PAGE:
Wednesday, July 7, 2010

Relevant gleanings on preaching from Modern Reformation

While reading MODERN REFORMATION on the plane from DC to Seattle, I came across Michael Horton's article, Interpreting Scripture by Scripture. He addresses some critical hermeneutic understanding necessary to properly interpret Scripture. "... the Westminster Confession properly reminds us that not everything in Scripture is equally plain or equally important. We have to interpret the more difficult passages in the light of clearer ones. Scripture interprets Scripture, and we learn the whole meaning of Scripture by studying its parts and its parts by learning the whole."

He is particularly helpful in his critique of specific problems with some interpreters of Scripture. "A noted pastor once told me, 'When I'm preaching through the Sermon on the Mount, I sound like a legalist; when I'm preaching through Galatians, I sound like an antinomian.' although this sounds like fidelity to the text--wherever it leads us--it is problematic for at least two reasons. First, it's naive. No one comes to the Bible without presuppositions. We all have some doctrinal framework we have acquired... Second, this assumption undermines confidence in the unity of Scripture. Jesus did not teach legalism and Paul did not teach antinomianism. As an apostle commissioned with the authority of Jesus himself and writing under the Spirit's inspiration, Paul's message is Christ's message. If we interpret the Sermon on the Mount as something completely unrelated (mush less, contradictory) to Galatians, then we haven't gotten either right."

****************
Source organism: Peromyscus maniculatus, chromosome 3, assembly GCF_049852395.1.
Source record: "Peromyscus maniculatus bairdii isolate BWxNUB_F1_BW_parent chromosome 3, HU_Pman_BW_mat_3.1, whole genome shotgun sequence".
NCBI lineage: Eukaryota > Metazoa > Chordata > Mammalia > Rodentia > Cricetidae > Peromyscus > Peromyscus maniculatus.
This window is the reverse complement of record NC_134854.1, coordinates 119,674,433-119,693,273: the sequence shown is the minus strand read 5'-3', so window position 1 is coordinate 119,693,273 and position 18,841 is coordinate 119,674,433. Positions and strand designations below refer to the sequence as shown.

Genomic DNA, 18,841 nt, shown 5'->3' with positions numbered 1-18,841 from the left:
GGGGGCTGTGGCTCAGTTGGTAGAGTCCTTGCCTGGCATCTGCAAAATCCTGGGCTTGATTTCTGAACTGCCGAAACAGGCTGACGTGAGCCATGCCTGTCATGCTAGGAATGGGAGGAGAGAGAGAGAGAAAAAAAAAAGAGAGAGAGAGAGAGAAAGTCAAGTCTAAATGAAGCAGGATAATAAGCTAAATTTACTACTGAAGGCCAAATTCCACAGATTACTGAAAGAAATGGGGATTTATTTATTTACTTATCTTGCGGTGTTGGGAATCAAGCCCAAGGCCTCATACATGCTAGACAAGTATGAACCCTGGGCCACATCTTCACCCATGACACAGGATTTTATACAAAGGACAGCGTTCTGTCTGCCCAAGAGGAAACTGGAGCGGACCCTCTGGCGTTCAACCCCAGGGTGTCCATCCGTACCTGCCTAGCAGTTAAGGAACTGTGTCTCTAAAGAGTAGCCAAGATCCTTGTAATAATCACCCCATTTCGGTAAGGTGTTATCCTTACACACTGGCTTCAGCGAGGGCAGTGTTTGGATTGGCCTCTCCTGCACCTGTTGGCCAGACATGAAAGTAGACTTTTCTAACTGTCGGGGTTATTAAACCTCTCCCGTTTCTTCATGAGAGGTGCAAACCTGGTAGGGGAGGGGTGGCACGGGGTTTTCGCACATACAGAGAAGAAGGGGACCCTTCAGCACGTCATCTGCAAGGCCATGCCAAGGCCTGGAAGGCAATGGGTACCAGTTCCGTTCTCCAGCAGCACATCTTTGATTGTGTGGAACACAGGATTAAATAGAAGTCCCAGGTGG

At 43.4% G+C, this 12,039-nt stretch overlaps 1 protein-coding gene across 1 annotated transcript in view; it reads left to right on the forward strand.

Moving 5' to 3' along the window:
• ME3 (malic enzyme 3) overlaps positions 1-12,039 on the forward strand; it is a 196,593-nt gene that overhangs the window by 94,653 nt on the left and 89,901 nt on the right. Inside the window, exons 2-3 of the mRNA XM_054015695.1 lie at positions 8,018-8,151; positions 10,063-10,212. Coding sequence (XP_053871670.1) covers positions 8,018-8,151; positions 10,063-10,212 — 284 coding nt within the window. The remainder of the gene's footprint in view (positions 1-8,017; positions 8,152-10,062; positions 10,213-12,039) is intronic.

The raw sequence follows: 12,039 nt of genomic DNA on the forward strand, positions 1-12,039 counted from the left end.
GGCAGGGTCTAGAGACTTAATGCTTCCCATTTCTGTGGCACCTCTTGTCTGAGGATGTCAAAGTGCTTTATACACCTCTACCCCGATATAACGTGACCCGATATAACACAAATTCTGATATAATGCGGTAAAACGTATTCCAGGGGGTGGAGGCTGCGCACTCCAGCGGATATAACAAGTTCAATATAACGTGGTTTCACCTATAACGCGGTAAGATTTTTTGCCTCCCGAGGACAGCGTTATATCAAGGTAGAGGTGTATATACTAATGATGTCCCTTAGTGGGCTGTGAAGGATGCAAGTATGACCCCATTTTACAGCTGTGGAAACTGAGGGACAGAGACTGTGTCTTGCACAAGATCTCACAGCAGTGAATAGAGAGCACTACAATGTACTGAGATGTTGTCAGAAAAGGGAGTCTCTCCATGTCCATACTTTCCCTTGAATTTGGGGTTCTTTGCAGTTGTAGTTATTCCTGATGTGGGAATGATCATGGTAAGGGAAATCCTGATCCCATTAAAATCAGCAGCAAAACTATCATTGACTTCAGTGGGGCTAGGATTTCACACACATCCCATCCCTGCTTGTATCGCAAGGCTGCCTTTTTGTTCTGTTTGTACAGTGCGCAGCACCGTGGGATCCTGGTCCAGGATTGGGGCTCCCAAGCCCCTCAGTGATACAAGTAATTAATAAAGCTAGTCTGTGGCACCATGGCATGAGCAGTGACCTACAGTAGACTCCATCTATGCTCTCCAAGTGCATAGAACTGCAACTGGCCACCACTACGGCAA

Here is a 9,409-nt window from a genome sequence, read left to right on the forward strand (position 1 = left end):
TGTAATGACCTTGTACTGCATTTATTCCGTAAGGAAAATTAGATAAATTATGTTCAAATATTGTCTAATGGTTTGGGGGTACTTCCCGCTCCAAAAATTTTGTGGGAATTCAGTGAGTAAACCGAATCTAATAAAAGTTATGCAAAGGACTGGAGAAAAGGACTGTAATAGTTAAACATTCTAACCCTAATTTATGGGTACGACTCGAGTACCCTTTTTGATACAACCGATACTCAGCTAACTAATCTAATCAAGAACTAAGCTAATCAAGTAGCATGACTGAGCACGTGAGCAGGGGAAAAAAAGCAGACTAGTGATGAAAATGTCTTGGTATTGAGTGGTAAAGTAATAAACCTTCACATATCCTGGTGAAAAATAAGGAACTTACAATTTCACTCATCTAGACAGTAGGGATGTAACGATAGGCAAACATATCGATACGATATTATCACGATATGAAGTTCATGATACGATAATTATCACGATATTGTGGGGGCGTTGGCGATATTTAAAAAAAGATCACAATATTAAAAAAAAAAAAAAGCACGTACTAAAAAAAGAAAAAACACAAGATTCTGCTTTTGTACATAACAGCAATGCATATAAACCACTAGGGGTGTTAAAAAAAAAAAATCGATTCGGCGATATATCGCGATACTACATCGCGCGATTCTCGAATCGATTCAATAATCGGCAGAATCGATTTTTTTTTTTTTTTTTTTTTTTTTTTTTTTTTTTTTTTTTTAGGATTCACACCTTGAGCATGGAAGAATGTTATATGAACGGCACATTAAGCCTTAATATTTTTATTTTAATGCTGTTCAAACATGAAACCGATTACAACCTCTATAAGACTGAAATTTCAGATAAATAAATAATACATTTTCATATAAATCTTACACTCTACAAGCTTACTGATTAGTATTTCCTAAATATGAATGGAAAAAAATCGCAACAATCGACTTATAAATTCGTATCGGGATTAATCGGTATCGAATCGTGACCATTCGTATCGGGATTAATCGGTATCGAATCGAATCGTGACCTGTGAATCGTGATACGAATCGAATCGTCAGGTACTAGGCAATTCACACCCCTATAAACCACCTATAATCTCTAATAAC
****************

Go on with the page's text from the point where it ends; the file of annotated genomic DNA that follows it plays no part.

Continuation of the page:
The article concludes with a quotation from RC Sproul. "The primary rule of hermeneutics was called 'the analogy of faith.' The analogy of faith is the rule that Scripture is to interpret Scripture: Sacra Scriptura sui interpres (Sacred Scripture is its own interpreter). This means, quite simply, that no part of Scripture can be interpreted in such a way as to render it in conflict with what is clearly taught elsewhere in Scripture."

No comments:

Post a Comment